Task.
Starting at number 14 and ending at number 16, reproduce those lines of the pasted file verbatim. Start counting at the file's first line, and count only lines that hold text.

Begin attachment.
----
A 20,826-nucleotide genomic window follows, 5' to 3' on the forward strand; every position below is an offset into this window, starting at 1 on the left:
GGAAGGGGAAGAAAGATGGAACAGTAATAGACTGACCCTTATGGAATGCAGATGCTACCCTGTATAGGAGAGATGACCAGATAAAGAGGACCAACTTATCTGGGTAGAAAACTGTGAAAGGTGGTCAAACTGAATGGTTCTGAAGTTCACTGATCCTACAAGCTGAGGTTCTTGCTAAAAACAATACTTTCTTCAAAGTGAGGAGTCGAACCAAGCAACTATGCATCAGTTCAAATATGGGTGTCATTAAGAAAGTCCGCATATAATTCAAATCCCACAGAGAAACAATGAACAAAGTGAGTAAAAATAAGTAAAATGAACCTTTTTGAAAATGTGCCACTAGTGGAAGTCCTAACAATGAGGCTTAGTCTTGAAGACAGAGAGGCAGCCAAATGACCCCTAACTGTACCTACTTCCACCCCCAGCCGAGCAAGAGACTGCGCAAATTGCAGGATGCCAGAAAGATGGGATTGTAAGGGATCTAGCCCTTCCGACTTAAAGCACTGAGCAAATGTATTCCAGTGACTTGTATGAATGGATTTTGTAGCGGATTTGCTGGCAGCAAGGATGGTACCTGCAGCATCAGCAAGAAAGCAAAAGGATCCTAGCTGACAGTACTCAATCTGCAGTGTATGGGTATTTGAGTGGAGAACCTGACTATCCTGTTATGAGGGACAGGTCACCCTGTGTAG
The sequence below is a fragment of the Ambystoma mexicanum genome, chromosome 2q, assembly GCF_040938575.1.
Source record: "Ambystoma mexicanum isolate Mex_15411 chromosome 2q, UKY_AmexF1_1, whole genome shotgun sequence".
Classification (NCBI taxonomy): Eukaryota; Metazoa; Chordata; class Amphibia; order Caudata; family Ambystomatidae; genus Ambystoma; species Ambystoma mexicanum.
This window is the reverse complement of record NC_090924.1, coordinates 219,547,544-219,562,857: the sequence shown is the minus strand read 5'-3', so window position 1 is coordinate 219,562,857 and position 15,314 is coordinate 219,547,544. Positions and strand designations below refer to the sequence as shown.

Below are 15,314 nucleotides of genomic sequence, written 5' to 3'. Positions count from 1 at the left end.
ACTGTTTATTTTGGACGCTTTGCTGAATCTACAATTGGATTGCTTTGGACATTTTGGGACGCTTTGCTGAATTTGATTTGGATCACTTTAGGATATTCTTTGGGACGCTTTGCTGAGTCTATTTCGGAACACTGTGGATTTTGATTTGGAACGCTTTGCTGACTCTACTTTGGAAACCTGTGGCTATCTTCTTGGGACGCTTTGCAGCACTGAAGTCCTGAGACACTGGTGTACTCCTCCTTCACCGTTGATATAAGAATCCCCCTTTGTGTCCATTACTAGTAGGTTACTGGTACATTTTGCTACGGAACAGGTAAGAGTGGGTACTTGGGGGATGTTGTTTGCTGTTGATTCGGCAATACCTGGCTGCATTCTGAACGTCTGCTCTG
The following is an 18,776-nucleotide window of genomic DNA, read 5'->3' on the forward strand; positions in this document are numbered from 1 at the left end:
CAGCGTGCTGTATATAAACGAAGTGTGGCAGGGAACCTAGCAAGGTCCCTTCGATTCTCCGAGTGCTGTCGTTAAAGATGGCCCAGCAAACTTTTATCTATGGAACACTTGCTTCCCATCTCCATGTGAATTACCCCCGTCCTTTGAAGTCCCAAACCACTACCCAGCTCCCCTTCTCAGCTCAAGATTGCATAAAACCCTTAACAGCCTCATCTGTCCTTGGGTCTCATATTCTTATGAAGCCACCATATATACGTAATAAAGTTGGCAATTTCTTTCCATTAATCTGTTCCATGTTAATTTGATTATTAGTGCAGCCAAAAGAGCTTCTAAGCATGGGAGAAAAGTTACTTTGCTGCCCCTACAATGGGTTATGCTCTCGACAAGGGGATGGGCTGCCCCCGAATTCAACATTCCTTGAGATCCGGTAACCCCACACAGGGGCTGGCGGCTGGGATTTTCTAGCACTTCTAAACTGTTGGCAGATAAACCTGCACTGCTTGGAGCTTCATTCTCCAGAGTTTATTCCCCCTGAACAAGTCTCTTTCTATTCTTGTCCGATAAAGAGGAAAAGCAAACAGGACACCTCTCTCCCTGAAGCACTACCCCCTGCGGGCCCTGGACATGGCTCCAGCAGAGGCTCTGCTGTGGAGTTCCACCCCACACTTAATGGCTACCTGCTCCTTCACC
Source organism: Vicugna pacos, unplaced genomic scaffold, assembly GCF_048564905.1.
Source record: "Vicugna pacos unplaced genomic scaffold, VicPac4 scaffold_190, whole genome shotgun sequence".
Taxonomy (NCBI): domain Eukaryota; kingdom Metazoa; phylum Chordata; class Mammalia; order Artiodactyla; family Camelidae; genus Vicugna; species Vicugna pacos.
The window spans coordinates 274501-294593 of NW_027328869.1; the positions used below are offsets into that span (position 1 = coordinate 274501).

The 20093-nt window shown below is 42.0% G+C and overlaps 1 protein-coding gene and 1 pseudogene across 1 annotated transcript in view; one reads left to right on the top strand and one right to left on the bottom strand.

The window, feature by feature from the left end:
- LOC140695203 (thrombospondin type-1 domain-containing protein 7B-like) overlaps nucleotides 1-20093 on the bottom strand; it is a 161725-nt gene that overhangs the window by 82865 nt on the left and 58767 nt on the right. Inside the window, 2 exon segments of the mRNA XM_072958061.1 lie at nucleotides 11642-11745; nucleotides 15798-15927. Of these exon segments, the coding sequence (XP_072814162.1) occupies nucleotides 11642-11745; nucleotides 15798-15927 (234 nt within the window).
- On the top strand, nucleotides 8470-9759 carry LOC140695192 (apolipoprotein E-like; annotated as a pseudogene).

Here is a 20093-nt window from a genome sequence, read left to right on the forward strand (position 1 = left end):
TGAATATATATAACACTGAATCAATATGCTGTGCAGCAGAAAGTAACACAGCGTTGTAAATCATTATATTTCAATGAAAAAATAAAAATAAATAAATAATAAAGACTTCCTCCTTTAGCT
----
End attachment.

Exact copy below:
The window spans coordinates 274501-294593 of NW_027328869.1; the positions used below are offsets into that span (position 1 = coordinate 274501).

The 20093-nt window shown below is 42.0% G+C and overlaps 1 protein-coding gene and 1 pseudogene across 1 annotated transcript in view; one reads left to right on the top strand and one right to left on the bottom strand.

The window, feature by feature from the left end: